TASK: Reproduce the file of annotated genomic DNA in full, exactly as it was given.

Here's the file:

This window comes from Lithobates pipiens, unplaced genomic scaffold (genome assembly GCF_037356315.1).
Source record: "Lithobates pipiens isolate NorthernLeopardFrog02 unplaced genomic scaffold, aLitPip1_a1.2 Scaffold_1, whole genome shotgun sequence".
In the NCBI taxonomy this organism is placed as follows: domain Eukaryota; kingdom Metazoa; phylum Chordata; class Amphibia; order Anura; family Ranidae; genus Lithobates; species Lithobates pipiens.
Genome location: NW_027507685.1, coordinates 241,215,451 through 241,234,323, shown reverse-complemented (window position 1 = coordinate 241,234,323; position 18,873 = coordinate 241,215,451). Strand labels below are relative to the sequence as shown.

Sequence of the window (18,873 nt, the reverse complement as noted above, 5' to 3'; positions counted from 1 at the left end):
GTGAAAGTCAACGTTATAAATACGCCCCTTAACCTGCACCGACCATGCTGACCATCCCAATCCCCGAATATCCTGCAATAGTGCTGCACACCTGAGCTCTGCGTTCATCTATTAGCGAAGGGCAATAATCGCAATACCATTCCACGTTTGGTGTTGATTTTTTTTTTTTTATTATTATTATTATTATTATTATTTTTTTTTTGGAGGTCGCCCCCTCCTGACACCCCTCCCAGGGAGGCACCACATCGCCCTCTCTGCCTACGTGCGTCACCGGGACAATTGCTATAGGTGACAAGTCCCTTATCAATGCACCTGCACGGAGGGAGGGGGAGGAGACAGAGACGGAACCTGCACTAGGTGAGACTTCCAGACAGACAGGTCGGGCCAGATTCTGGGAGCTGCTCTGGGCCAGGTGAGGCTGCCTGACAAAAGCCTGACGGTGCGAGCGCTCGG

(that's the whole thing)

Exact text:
This window comes from Lithobates pipiens, unplaced genomic scaffold (genome assembly GCF_037356315.1).
Source record: "Lithobates pipiens isolate NorthernLeopardFrog02 unplaced genomic scaffold, aLitPip1_a1.2 Scaffold_1, whole genome shotgun sequence".
In the NCBI taxonomy this organism is placed as follows: domain Eukaryota; kingdom Metazoa; phylum Chordata; class Amphibia; order Anura; family Ranidae; genus Lithobates; species Lithobates pipiens.
Genome location: NW_027507685.1, coordinates 241,215,451 through 241,234,323, shown reverse-complemented (window position 1 = coordinate 241,234,323; position 18,873 = coordinate 241,215,451). Strand labels below are relative to the sequence as shown.

Sequence of the window (18,873 nt, the reverse complement as noted above, 5' to 3'; positions counted from 1 at the left end):
GTGAAAGTCAACGTTATAAATACGCCCCTTAACCTGCACCGACCATGCTGACCATCCCAATCCCCGAATATCCTGCAATAGTGCTGCACACCTGAGCTCTGCGTTCATCTATTAGCGAAGGGCAATAATCGCAATACCATTCCACGTTTGGTGTTGATTTTTTTTTTTTTATTATTATTATTATTATTATTATTTTTTTTTTGGAGGTCGCCCCCTCCTGACACCCCTCCCAGGGAGGCACCACATCGCCCTCTCTGCCTACGTGCGTCACCGGGACAATTGCTATAGGTGACAAGTCCCTTATCAATGCACCTGCACGGAGGGAGGGGGAGGAGACAGAGACGGAACCTGCACTAGGTGAGACTTCCAGACAGACAGGTCGGGCCAGATTCTGGGAGCTGCTCTGGGCCAGGTGAGGCTGCCTGACAAAAGCCTGACGGTGCGAGCGCTCGG